Samuel: eBay has changed a lot, too. It used to be possible for us to get decent watches there at reasonable prices. We could go on and get a Gallet for around $400, and now they’re through the roof. It’s not that we don’t still sift through that website — trust me, we do — it’s just that every year it gets more difficult to find quality pieces there.

Craig: We do a lot with Gallet right now, because we really like them and they’re pretty hot. It’s amazing to watch these specific brands from the past take off like that. But generally we pay a bit more now, and we sell for a bit more now, so it’s not all that different from our perspective as a dealer.

Q: Do you see this business becoming a full time job?
A: Samuel: I would like to see that happen, but I think it’s good to keep it part time for now, maybe for a couple more years, as I’m still in the early years of college. That way we don’t put too much stress on ourselves or the business, and we can let it grow more organically. I work as a photographer at European Watch Co. in Boston part time, and so I’m pretty happy with my current situation.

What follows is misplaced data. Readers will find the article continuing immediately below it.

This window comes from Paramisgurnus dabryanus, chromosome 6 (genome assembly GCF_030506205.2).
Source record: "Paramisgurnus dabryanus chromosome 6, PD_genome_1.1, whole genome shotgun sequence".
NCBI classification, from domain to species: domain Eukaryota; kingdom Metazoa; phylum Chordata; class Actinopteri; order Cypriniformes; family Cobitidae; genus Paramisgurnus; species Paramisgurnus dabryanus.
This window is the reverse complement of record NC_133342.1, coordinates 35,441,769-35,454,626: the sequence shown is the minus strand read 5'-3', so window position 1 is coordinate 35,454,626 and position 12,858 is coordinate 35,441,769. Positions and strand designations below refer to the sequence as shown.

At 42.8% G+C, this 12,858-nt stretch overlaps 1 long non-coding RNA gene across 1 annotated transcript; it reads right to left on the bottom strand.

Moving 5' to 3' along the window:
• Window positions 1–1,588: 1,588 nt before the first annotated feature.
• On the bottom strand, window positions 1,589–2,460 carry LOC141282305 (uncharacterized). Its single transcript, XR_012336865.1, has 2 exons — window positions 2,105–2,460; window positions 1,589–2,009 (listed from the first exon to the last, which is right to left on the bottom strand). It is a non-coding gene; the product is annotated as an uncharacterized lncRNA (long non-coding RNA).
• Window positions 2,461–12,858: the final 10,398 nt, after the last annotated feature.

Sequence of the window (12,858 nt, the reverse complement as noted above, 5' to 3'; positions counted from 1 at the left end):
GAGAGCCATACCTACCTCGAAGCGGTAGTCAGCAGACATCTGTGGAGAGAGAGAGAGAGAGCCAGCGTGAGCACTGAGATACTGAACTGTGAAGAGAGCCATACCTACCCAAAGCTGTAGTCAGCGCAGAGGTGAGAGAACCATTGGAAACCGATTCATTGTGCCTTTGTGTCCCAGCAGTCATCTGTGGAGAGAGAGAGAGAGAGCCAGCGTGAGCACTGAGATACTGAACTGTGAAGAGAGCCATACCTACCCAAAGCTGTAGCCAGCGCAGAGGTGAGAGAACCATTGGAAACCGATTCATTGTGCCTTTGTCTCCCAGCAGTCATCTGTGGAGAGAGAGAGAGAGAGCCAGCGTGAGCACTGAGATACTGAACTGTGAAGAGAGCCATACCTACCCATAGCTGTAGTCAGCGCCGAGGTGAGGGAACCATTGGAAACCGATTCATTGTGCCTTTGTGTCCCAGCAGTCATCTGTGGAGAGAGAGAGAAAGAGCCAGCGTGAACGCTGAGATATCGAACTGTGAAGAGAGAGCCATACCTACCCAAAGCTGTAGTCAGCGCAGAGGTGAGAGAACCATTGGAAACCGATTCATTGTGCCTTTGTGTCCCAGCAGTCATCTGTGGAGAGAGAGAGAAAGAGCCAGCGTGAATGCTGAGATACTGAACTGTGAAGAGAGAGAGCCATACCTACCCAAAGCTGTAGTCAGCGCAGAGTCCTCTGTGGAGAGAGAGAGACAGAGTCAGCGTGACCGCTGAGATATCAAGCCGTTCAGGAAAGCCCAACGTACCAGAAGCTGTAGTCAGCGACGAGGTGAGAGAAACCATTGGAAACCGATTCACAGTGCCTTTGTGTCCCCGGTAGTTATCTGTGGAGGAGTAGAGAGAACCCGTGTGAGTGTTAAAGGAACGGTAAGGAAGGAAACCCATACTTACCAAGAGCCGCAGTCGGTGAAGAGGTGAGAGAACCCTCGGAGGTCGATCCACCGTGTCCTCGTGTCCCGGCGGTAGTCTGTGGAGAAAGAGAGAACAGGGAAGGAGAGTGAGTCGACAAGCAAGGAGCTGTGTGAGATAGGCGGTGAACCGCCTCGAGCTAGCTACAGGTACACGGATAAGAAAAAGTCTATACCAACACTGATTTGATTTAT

Craig: I’m about to finish up college (at Loyola in Baltimore), and I think I’ll keep the watch business part-time for now. I aim to get a job in marketing once I graduate, and I can still keep the watch business going alongside that. The good thing is that we do it because we love it, and we don’t want that to change.

“First of all, figure out what you like. That’s not as simple as you might think.”

Q: What advice do you have for someone buying their first vintage watch?